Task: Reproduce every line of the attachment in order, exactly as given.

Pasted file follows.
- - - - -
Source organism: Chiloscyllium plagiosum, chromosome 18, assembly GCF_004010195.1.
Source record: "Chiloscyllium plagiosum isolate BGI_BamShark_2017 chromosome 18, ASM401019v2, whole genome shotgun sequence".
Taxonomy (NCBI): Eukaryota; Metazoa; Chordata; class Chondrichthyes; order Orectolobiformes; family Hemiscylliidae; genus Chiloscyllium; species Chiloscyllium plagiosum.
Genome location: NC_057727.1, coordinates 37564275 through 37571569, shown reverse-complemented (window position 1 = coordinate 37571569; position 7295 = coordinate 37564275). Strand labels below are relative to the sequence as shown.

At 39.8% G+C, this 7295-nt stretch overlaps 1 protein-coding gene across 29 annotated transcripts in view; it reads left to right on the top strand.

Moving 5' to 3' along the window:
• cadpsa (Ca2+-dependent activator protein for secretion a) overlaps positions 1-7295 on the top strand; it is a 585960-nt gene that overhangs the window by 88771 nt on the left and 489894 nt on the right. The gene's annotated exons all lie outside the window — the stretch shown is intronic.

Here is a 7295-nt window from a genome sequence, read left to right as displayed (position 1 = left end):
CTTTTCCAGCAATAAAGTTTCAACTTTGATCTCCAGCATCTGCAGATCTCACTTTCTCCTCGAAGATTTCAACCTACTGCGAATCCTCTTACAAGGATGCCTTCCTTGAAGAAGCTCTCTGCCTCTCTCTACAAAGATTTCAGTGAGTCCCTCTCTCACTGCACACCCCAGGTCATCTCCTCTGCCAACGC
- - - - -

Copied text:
Source organism: Chiloscyllium plagiosum, chromosome 18, assembly GCF_004010195.1.
Source record: "Chiloscyllium plagiosum isolate BGI_BamShark_2017 chromosome 18, ASM401019v2, whole genome shotgun sequence".
Taxonomy (NCBI): Eukaryota; Metazoa; Chordata; class Chondrichthyes; order Orectolobiformes; family Hemiscylliidae; genus Chiloscyllium; species Chiloscyllium plagiosum.
Genome location: NC_057727.1, coordinates 37564275 through 37571569, shown reverse-complemented (window position 1 = coordinate 37571569; position 7295 = coordinate 37564275). Strand labels below are relative to the sequence as shown.

At 39.8% G+C, this 7295-nt stretch overlaps 1 protein-coding gene across 29 annotated transcripts in view; it reads left to right on the top strand.

Moving 5' to 3' along the window:
• cadpsa (Ca2+-dependent activator protein for secretion a) overlaps positions 1-7295 on the top strand; it is a 585960-nt gene that overhangs the window by 88771 nt on the left and 489894 nt on the right. The gene's annotated exons all lie outside the window — the stretch shown is intronic.

Here is a 7295-nt window from a genome sequence, read left to right as displayed (position 1 = left end):
CTTTTCCAGCAATAAAGTTTCAACTTTGATCTCCAGCATCTGCAGATCTCACTTTCTCCTCGAAGATTTCAACCTACTGCGAATCCTCTTACAAGGATGCCTTCCTTGAAGAAGCTCTCTGCCTCTCTCTACAAAGATTTCAGTGAGTCCCTCTCTCACTGCACACCCCAGGTCATCTCCTCTGCCAACGC